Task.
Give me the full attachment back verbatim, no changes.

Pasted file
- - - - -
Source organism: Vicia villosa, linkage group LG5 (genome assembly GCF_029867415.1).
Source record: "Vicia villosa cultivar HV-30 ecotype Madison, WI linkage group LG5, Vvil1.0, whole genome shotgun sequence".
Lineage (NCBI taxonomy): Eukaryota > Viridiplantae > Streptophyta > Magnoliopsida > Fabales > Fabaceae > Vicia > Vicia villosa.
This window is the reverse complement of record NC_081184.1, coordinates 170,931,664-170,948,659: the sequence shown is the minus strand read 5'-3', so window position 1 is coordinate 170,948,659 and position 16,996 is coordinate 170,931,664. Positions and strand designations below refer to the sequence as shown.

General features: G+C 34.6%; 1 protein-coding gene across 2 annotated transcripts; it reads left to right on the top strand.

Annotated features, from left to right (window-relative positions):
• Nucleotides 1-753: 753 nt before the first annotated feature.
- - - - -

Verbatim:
Source organism: Vicia villosa, linkage group LG5 (genome assembly GCF_029867415.1).
Source record: "Vicia villosa cultivar HV-30 ecotype Madison, WI linkage group LG5, Vvil1.0, whole genome shotgun sequence".
Lineage (NCBI taxonomy): Eukaryota > Viridiplantae > Streptophyta > Magnoliopsida > Fabales > Fabaceae > Vicia > Vicia villosa.
This window is the reverse complement of record NC_081184.1, coordinates 170,931,664-170,948,659: the sequence shown is the minus strand read 5'-3', so window position 1 is coordinate 170,948,659 and position 16,996 is coordinate 170,931,664. Positions and strand designations below refer to the sequence as shown.

General features: G+C 34.6%; 1 protein-coding gene across 2 annotated transcripts; it reads left to right on the top strand.

Annotated features, from left to right (window-relative positions):
• Nucleotides 1-753: 753 nt before the first annotated feature.